• Don’t mow your lawn for two to three days before herbicide application.

  • Treat on a day when rain is not expected for at least 24 hours.

  • Spray the leaves and stems with a broadleaf post-emergent herbicide that contains triclopyr, dicamba, 2,4-D or MCPP. Allow the solution to soak down to the roots. Apply with care so you don’t spray any nearby foliage. “The most successful strategy is to apply it when the plant is actively growing during the spring or especially in the fall,” Mann says.

  • Do not irrigate for at least 24 hours after application.

  • Repeat the application. Then leave the treated area alone over the winter.

  • In the spring, collect any weed debris. Till and fertilize the soil with a nitrogen fertilizer.

  • Replant sod or reseed with turfgrass to cover any bare patches in your lawn, if needed.

How To Prevent Creeping Charlie From Coming Back

There are a few preventative measures you can take to discourage this pesky weed from creeping back onto your lawn:

  • Apply a pre-emergent herbicide in the spring to prevent reoccurrence.

  • Follow best management practices to encourage a vigorous lawn with regular mowing to a height of 2- to 3-1/2-in., fertilizing and watering, and overseeding in the fall.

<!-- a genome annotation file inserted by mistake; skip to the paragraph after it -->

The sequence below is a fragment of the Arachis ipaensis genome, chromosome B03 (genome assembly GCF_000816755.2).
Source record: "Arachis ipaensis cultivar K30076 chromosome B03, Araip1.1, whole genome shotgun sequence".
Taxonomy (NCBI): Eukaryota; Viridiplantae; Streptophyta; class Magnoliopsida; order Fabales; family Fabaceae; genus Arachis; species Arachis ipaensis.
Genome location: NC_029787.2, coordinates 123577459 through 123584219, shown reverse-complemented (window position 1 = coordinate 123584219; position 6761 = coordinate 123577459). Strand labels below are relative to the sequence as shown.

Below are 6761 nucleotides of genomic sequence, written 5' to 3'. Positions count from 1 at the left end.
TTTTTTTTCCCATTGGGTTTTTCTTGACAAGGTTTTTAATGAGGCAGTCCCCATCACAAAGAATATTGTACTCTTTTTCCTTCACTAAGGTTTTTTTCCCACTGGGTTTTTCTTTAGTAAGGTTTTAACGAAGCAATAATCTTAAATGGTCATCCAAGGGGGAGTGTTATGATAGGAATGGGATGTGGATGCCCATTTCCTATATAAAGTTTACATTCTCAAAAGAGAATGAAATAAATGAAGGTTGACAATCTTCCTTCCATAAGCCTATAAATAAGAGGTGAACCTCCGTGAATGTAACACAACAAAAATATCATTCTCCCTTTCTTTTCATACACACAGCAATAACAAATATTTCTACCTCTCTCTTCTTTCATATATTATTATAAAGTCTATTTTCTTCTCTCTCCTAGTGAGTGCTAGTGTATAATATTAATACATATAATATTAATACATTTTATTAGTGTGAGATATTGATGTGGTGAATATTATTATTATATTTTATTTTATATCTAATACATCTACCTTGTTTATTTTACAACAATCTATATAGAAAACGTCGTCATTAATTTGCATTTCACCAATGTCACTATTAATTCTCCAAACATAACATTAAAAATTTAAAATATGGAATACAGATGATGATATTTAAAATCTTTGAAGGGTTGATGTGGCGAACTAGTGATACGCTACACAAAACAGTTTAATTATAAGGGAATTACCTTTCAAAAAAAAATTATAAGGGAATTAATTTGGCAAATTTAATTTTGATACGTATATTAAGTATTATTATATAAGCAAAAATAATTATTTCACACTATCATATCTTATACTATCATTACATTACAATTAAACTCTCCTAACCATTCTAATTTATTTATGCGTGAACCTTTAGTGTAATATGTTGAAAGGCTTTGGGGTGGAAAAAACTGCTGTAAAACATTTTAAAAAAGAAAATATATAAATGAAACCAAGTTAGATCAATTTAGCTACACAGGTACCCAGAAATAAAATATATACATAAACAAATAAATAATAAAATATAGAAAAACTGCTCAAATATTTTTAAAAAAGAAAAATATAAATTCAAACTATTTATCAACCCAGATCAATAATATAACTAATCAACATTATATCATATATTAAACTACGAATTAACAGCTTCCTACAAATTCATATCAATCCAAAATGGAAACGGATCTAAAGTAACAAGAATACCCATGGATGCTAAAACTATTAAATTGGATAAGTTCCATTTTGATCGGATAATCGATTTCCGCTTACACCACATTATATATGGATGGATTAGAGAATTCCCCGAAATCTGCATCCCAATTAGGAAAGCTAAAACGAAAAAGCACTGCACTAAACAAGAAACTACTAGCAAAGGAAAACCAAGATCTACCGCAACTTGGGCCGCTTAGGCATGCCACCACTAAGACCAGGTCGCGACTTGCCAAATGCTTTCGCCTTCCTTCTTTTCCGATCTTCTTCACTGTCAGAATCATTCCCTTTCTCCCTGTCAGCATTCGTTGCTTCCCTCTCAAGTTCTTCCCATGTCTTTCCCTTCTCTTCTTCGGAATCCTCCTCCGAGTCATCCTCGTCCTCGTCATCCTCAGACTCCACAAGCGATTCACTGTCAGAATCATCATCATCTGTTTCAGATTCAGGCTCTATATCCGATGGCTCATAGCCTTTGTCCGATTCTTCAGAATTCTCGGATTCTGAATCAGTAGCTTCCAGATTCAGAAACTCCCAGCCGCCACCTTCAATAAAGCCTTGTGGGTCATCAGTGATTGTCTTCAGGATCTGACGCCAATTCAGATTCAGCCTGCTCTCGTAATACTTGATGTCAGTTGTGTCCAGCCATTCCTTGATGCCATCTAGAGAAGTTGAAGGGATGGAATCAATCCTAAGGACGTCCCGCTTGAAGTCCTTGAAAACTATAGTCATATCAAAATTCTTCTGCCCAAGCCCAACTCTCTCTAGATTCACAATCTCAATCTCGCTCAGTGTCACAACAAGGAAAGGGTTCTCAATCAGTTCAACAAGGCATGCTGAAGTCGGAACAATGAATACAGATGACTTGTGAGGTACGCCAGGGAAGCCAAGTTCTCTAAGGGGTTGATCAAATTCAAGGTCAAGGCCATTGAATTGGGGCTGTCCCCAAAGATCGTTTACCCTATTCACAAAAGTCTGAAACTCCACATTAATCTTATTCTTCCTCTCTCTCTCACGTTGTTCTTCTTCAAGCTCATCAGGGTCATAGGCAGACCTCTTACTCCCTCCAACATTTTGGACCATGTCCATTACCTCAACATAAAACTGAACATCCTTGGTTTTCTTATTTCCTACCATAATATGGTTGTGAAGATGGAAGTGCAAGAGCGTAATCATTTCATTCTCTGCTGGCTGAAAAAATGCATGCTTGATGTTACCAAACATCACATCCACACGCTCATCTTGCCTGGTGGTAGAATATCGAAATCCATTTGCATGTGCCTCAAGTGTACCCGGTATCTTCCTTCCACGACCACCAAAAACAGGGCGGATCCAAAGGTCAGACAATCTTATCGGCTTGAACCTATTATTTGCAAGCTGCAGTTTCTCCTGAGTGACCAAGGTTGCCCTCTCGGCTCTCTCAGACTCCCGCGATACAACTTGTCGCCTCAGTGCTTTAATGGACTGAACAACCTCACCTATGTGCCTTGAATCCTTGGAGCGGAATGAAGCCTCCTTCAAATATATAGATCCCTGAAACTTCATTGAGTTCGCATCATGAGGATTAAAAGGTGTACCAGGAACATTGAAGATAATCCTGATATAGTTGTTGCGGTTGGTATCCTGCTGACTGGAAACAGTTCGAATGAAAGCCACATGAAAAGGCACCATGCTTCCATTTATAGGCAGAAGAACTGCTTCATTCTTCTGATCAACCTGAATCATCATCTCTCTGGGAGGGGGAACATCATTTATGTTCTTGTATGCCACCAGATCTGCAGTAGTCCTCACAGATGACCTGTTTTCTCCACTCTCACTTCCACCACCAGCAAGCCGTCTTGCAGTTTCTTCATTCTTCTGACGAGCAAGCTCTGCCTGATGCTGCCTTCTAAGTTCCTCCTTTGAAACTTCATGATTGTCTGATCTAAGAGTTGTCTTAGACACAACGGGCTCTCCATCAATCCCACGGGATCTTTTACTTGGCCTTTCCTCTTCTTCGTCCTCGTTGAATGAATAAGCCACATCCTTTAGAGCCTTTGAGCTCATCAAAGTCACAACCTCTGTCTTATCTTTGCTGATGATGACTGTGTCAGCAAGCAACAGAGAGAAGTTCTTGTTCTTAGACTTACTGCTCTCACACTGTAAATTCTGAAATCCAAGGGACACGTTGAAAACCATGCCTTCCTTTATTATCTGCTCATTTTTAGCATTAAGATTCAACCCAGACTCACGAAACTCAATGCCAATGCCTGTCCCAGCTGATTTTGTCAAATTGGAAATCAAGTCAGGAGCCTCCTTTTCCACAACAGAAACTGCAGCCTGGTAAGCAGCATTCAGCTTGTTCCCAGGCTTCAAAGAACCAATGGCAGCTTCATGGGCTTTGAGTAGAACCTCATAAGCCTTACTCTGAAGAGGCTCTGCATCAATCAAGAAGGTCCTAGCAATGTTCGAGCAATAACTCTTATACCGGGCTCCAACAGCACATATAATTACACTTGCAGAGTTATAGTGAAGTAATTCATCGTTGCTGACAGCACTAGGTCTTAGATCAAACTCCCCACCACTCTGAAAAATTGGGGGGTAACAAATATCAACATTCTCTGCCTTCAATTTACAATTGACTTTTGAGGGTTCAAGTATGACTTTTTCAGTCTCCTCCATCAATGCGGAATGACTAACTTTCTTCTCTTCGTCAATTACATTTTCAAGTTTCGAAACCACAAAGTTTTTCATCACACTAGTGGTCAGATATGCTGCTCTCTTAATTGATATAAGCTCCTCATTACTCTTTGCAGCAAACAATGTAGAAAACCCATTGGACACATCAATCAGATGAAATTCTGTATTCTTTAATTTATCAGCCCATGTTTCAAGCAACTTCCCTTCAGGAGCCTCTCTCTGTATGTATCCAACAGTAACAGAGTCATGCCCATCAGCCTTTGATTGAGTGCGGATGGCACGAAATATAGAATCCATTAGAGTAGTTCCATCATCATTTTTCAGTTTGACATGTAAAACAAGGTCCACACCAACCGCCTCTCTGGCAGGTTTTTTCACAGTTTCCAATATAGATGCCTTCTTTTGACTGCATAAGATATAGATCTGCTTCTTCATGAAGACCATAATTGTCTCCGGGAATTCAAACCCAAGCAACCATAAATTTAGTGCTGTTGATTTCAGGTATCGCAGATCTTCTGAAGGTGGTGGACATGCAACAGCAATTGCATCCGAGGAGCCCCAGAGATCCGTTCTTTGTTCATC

• Improve soil drainage or reduce irrigation to dry the soil and prune bushes or trees to decrease shade, creating a less favorable environment for creeping Charlie.

Most importantly, observe your lawn.

“Creeping Charlie is a weed that may indicate an area in your landscape that might not be the best for a lawn to grow,” Mann says. “If you find yourself simultaneously trying to control creeping Charlie and maintain a lawn, but failing at both because the area is too shaded, it might be an indication that another choice of plantings is in order.”

Rebecca Winke
Rebecca Winke moved to Italy from Chicago in 1993 and shortly thereafter took a deep dive into country living by renovating a sprawling medieval stone farmhouse and running it as a B&B for 20 years. Today, she spends her time writing about travel, culture, and food (it's Italy, after all!) for publications like The Telegraph and Italy Magazine, as well as pondering the strange winds that blew an urban vegetarian to a farm in Umbria.